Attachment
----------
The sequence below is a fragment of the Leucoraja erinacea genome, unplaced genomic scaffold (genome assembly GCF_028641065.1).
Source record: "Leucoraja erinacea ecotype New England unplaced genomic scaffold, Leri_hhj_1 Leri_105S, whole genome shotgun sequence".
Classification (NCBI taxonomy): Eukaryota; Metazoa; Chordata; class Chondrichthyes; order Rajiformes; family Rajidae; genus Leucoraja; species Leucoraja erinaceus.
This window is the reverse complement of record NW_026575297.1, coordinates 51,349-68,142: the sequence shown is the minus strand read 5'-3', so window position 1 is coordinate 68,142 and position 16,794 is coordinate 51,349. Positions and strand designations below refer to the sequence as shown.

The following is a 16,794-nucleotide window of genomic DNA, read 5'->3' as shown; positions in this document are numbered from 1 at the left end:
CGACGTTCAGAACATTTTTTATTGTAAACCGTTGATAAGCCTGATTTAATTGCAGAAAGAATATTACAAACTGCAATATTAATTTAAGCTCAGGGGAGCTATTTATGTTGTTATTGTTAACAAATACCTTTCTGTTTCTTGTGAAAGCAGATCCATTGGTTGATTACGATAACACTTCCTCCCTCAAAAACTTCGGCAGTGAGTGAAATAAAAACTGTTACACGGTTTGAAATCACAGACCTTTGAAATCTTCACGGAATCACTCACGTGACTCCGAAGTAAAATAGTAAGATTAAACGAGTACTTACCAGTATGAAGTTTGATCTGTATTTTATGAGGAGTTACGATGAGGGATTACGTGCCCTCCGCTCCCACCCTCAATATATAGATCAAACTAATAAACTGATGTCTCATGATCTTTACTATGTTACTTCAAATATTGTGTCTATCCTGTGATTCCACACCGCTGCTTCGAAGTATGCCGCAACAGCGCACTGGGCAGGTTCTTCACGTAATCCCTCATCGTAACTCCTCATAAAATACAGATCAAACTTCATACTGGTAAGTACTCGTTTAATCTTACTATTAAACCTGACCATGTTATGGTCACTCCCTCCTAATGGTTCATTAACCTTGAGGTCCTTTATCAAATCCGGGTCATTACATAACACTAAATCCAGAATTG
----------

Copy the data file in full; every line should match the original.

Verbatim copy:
The sequence below is a fragment of the Leucoraja erinacea genome, unplaced genomic scaffold (genome assembly GCF_028641065.1).
Source record: "Leucoraja erinacea ecotype New England unplaced genomic scaffold, Leri_hhj_1 Leri_105S, whole genome shotgun sequence".
Classification (NCBI taxonomy): Eukaryota; Metazoa; Chordata; class Chondrichthyes; order Rajiformes; family Rajidae; genus Leucoraja; species Leucoraja erinaceus.
This window is the reverse complement of record NW_026575297.1, coordinates 51,349-68,142: the sequence shown is the minus strand read 5'-3', so window position 1 is coordinate 68,142 and position 16,794 is coordinate 51,349. Positions and strand designations below refer to the sequence as shown.

The following is a 16,794-nucleotide window of genomic DNA, read 5'->3' as shown; positions in this document are numbered from 1 at the left end:
CGACGTTCAGAACATTTTTTATTGTAAACCGTTGATAAGCCTGATTTAATTGCAGAAAGAATATTACAAACTGCAATATTAATTTAAGCTCAGGGGAGCTATTTATGTTGTTATTGTTAACAAATACCTTTCTGTTTCTTGTGAAAGCAGATCCATTGGTTGATTACGATAACACTTCCTCCCTCAAAAACTTCGGCAGTGAGTGAAATAAAAACTGTTACACGGTTTGAAATCACAGACCTTTGAAATCTTCACGGAATCACTCACGTGACTCCGAAGTAAAATAGTAAGATTAAACGAGTACTTACCAGTATGAAGTTTGATCTGTATTTTATGAGGAGTTACGATGAGGGATTACGTGCCCTCCGCTCCCACCCTCAATATATAGATCAAACTAATAAACTGATGTCTCATGATCTTTACTATGTTACTTCAAATATTGTGTCTATCCTGTGATTCCACACCGCTGCTTCGAAGTATGCCGCAACAGCGCACTGGGCAGGTTCTTCACGTAATCCCTCATCGTAACTCCTCATAAAATACAGATCAAACTTCATACTGGTAAGTACTCGTTTAATCTTACTATTAAACCTGACCATGTTATGGTCACTCCCTCCTAATGGTTCATTAACCTTGAGGTCCTTTATCAAATCCGGGTCATTACATAACACTAAATCCAGAATTG